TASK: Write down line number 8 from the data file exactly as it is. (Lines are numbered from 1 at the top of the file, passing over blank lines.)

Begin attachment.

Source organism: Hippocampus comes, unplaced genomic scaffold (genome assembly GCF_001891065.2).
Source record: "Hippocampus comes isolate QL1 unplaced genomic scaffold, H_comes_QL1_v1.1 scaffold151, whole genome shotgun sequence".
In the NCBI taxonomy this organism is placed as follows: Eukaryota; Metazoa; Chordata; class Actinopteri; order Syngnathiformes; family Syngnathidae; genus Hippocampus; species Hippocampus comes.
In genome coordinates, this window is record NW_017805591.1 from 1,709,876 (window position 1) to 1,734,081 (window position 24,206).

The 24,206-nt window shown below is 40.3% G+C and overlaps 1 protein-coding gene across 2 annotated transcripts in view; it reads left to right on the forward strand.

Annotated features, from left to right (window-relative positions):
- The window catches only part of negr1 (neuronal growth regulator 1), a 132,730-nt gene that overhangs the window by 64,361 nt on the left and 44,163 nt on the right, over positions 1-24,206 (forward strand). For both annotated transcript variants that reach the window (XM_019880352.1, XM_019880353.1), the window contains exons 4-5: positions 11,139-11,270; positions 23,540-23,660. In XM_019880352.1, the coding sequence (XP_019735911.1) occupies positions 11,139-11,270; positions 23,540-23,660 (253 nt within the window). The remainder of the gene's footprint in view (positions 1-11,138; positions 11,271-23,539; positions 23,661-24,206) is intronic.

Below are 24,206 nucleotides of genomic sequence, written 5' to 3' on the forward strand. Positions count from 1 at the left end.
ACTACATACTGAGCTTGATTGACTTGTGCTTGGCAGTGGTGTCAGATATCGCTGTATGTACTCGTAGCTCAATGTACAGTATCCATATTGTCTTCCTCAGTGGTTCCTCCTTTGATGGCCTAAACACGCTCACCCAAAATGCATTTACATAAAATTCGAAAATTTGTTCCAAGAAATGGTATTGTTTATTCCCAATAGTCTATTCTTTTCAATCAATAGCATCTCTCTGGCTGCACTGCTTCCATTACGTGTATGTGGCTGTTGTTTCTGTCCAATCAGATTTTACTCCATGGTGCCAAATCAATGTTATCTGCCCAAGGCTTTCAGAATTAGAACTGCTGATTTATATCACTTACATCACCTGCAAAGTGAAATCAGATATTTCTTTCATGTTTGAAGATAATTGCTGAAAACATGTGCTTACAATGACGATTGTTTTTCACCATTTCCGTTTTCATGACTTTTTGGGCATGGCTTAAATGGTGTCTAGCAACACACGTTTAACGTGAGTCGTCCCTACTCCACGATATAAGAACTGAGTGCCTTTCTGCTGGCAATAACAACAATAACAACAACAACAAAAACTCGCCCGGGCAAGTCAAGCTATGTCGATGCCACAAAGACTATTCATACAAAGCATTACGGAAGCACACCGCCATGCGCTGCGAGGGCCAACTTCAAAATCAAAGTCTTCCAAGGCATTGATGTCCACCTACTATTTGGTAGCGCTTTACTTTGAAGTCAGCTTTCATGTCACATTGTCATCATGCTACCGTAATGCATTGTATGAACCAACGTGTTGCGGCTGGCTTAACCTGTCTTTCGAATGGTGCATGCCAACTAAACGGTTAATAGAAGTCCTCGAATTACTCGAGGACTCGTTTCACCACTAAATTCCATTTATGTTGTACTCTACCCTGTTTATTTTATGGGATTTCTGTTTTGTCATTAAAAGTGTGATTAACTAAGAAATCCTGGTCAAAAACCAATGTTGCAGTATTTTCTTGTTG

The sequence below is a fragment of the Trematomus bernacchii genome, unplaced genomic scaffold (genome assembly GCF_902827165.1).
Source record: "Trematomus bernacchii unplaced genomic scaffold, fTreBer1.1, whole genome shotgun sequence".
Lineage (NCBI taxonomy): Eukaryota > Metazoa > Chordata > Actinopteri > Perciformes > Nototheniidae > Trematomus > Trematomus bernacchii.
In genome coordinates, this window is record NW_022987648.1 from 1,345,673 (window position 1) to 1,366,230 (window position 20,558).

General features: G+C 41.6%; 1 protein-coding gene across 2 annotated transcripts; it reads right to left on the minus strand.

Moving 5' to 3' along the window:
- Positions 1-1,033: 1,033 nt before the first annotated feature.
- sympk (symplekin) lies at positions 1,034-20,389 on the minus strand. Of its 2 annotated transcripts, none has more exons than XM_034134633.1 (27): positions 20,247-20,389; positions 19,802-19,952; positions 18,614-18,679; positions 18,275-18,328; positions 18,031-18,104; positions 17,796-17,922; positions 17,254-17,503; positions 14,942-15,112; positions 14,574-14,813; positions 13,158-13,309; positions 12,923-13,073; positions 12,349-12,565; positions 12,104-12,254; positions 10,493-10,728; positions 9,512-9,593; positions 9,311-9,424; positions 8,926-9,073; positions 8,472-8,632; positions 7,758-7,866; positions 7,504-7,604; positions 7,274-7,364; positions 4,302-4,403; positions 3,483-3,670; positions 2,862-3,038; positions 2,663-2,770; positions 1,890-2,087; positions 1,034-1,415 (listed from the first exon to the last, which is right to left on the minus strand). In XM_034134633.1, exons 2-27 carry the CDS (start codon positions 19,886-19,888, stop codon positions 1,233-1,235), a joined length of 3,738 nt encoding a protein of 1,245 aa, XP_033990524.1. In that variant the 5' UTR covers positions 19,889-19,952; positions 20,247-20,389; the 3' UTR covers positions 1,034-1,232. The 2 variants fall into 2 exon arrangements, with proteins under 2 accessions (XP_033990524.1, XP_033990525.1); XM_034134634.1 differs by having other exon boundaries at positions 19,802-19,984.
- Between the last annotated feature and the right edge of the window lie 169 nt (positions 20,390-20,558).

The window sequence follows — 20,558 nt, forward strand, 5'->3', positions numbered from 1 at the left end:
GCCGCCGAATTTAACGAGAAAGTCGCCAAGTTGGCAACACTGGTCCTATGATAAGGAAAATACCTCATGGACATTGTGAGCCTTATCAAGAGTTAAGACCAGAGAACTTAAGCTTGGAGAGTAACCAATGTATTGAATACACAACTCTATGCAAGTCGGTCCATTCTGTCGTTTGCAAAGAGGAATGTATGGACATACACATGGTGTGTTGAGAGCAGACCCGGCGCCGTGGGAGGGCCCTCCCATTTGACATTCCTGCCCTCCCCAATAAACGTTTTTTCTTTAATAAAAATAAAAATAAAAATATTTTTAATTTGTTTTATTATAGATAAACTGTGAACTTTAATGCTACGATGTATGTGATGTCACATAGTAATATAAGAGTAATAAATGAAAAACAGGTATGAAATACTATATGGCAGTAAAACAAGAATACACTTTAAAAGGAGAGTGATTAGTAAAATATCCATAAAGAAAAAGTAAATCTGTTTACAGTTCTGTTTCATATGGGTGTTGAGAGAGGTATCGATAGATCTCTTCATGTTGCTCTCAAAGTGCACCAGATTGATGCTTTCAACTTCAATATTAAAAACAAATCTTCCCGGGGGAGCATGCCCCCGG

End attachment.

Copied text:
Below are 24,206 nucleotides of genomic sequence, written 5' to 3' on the forward strand. Positions count from 1 at the left end.